Friday, July 24, 2015

Individually Prudent, Institutionally Abhorrent

Sandra Bland is the latest (and I predict, tragically, not the last) in a string of unfortunate encounters between police and citizens. ICYMI, she was arrested during a minor traffic stop and [mysteriously] died in police custody. Huffpo has the transcript of the arrest. ATSRTWT. Unfortunately, a great deal of nattering and legal analysis so far has dealt with the speck of the arrest, ignoring the log of her jailhouse death. But as long as we're on the topic anyway, there's something that's been bugging me for a while now and this incident fits the trope.

viz.: There are a great many privately rational decisions that end up collectively irrational. In terms the Scholastics would recognize, it is often prudent for an individual to defer to even unreasonable requests made by belligerent police. The alternative, after all, can be a beating, a tasing, or a broad-daylight street execution. It is often prudent to avoid certain parts of town at certain times of day. The alternative can be a mugging, a stabbing, or an unking. It is often prudent to remain reasonably sober at certain social gatherings. The alternatives are unsavory.

The trouble with our rhetoric, with our language perhaps, is that it's all too easy to conflate the part for the whole, and the whole for the part. Most of us don't want to live in an America where cops are a pack of undisciplined goons with no regard (or knowledge!) of the laws of the land. Most of us don't want to live in an America where racial animus is as thick as Okefenokee midges on an August afternoon. Most of us don't want to live in an America where it's okay to take sexual license with an incapacitated woman.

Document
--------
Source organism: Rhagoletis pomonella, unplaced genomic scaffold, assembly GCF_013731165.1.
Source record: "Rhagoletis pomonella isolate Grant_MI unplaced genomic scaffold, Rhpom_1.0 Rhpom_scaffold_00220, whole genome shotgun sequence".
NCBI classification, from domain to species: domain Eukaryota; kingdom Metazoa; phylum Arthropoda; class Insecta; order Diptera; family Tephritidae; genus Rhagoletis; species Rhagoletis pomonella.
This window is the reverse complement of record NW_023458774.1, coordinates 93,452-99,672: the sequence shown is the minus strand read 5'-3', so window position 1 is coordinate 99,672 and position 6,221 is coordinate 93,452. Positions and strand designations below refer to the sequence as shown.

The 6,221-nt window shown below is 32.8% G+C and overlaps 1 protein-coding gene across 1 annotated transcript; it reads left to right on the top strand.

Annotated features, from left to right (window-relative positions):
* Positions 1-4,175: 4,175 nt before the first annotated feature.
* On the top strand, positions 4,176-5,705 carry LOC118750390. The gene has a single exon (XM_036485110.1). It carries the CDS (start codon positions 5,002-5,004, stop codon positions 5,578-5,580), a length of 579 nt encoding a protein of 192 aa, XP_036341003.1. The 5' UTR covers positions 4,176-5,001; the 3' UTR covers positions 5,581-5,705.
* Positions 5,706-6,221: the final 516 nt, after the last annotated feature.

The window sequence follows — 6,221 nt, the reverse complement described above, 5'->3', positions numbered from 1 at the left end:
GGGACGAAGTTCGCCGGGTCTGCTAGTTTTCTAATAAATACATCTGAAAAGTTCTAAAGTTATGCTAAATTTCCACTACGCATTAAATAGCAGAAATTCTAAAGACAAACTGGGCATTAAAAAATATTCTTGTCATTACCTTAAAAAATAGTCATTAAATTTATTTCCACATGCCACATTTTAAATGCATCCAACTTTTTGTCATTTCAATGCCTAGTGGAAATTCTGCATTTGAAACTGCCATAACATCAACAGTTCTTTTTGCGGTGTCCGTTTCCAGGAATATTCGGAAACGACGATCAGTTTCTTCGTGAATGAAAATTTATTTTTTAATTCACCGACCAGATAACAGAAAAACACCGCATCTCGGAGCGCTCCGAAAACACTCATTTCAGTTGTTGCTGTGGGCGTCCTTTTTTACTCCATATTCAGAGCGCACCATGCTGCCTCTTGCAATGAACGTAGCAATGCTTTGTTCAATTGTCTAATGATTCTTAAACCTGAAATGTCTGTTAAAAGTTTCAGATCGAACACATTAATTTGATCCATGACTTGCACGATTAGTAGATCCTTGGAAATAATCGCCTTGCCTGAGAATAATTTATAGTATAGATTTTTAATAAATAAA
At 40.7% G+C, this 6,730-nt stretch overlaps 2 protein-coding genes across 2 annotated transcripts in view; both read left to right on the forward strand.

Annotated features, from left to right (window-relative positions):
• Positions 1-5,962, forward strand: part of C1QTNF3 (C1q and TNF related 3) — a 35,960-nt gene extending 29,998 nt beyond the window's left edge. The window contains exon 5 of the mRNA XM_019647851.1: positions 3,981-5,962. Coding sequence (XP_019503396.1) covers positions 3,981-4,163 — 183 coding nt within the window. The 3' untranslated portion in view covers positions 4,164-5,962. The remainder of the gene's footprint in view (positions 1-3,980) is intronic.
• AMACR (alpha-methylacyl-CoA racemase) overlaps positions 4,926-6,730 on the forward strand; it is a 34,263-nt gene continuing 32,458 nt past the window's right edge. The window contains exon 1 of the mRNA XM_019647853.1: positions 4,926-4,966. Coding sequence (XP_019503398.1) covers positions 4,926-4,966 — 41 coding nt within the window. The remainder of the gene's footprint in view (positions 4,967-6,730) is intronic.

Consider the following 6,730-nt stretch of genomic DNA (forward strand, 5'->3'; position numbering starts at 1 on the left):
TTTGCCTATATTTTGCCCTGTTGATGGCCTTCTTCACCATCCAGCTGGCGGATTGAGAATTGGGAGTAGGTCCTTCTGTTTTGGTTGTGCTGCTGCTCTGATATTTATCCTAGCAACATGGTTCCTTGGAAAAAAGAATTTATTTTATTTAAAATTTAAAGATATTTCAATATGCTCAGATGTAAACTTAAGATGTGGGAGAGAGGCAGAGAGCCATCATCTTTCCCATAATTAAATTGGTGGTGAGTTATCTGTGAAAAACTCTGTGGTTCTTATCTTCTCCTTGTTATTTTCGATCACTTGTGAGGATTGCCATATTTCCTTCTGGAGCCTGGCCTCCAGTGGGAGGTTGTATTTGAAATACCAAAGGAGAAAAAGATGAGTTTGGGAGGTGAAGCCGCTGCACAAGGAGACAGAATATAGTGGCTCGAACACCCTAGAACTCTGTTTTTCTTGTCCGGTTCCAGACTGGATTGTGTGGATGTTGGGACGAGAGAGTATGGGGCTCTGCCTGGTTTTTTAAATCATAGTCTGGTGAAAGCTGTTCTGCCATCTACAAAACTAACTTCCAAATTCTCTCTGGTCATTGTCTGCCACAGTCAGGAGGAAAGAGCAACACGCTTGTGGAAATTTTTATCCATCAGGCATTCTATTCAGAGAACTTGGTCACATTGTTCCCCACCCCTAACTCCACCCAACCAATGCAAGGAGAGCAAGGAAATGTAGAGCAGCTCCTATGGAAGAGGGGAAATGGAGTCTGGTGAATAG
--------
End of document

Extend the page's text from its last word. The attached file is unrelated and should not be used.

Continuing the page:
Alas, we have the institutions we have, not the ones we want. For individuals, it is wise to treat the rest of society as if it were a force of nature. It wouldn't be victim-blaming to advise folks in flood-prone areas to stock up on some extra sandbags. For society, it is an arrogant slight to accept an unjust status quo. When a politician or pundit tells college-aged girls to dress modestly and avoid strong drink, the subtext is tacit acceptance of the "she's asking for it" trope. It's reasonable to expect that people speaking far-mode generalities to be speaking of the class rather than the instance.

The same intuitions apply to an appreciation of EE violations. It might be (usually is, indeed) individually rational to raise prices during an emergency, but folks don't like living in a world where the iron laws of scarcity make it necessary.

We have the laws of economics we have, not the ones we want.

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Do you have suggestions on where we could find more examples of this phenomenon?